Orlando police say they violated a city ordinance restricting the feedings
Members of Orlando Food Not Bombs were arrested Wednesday when police said they violated a city ordinance by feeding the homeless in Lake Eola Park.
Jessica Cross, 24, Benjamin Markeson, 49, and Jonathan “Keith” McHenry, 54, were arrested at 6:10 p.m. on a charge of violating the ordinance restricting group feedings in public parks. McHenry is a co-founder of the international Food Not Bombs movement, which began in the early 1980s.
The group lost a court battle in April, clearing the way for the city to enforce the ordinance. It requires groups to obtain a permit and limits each group to two permits per year for each park within a 2-mile radius of City Hall.
Arrest papers state that Cross, Markeson and McHenry helped feed 40 people Wednesday night. The ordinance applies to feedings of more than 25 people.
“They intentionally violated the statute,” said Lt. Barbara Jones, an Orlando police spokeswoman.
Police waited until everyone was served to make the arrests, said Douglas Coleman, speaking for Orlando Food Not Bombs.
“They basically carted them off to jail for feeding hungry people,” said Coleman, who was not present. “For them to regulate a time and place for free speech and to share food, that is unacceptable.”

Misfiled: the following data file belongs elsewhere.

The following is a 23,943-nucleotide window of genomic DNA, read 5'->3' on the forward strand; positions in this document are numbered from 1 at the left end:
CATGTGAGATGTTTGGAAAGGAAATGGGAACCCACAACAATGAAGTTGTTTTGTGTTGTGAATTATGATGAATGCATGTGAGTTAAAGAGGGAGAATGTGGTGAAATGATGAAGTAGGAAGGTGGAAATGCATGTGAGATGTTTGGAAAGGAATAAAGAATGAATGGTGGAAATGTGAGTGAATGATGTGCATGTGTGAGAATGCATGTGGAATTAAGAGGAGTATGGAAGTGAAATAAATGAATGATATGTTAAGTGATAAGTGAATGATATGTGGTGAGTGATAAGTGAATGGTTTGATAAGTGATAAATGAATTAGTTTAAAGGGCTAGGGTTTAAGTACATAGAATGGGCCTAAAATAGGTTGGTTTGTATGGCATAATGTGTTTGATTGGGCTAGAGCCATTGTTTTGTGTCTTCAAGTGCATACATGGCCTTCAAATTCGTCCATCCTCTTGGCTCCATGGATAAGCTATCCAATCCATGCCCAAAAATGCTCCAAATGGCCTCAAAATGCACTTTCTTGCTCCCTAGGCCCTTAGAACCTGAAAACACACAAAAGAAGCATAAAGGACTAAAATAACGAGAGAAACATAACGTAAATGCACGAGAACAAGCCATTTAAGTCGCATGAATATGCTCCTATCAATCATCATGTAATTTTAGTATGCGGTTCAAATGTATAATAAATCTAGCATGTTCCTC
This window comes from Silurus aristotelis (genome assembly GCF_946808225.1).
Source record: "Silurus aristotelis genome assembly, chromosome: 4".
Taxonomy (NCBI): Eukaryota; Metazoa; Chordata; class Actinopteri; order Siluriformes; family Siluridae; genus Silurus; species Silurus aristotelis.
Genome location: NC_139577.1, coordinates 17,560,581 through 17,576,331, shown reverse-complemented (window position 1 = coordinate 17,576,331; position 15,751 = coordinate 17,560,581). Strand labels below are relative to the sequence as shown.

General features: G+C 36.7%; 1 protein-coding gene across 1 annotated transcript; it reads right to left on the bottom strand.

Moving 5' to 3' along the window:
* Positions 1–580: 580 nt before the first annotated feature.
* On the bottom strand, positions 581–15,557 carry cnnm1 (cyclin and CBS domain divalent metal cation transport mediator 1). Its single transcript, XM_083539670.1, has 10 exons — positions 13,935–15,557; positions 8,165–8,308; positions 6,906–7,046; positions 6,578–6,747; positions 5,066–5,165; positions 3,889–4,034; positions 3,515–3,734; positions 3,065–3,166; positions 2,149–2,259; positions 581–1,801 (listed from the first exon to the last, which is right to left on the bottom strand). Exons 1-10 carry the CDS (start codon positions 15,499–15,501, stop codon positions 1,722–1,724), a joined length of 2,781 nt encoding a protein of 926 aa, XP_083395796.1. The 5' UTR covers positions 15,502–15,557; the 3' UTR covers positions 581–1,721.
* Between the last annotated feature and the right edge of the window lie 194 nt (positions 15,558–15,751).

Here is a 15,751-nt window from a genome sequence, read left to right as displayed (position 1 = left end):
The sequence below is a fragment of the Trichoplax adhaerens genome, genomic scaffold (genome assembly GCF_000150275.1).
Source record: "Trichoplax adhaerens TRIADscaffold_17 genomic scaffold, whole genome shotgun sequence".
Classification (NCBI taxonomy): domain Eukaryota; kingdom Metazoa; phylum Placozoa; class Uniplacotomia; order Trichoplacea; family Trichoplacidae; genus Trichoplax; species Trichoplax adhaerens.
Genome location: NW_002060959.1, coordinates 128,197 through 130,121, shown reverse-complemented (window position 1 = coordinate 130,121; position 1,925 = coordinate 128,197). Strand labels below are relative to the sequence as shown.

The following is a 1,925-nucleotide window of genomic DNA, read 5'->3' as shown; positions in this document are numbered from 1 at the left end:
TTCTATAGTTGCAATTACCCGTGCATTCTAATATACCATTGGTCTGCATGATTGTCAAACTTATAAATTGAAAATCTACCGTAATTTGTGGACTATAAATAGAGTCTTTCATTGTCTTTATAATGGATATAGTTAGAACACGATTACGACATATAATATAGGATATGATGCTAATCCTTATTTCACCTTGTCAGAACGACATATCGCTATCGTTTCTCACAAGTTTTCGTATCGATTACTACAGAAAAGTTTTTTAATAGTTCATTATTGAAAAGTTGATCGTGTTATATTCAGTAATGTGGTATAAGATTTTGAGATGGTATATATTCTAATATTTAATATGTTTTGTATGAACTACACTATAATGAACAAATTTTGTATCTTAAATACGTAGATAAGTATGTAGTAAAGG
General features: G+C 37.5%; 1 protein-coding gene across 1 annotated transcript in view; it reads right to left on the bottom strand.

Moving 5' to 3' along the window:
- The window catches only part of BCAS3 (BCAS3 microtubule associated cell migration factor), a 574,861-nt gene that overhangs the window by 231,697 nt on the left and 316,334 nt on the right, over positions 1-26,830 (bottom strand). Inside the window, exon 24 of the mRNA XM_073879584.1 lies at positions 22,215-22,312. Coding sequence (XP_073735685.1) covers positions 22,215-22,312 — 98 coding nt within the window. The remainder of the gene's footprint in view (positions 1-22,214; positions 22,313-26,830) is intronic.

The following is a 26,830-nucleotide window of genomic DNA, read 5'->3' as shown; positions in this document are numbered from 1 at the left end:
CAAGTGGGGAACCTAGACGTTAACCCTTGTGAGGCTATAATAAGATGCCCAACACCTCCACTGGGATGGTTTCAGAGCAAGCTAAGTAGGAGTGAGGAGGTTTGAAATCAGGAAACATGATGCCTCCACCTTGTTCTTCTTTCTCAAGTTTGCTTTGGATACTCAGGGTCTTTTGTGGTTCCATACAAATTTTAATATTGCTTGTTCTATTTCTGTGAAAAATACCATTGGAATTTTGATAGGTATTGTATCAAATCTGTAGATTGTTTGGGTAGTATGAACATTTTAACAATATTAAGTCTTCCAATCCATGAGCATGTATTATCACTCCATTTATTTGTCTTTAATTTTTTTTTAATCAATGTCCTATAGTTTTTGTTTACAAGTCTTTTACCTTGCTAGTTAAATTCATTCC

Orlando Food Not Bombs has been feeding the homeless breakfast on Mondays for several years and dinner on Wednesdays for five years.
Police had not enforced the ordinance while the court battle continued. The U.S. District Court of Appeals for the 11th Circuit in Atlanta ruled that city rules regulating how often large groups of people can be fed in a park do not violate the Constitution.
The penalty for violating Orlando’s ordinance is 60 days in jail, a $500 fine or both.
Arrest documents state that Orlando Food Not Bombs received permits and fed more than 25 homeless people at Lake Eola Park on May 18 and 23. Coleman said the group rejected the permits.
On May 25, Orlando Food Not Bombs illegally fed a large group of homeless people, the police report states. The group on its website called for members to show up that day and defy the city ordinance, according to the report.
Officers said they found a press release on Markeson when they arrested him stating that group members planned to defy the ordinance Wednesday.
Bail was set at $250 for each person arrested. Cross and Markeson were released from jail early
Thursday. McHenry wants to stay in jail and let the legal process take its course, Coleman said.
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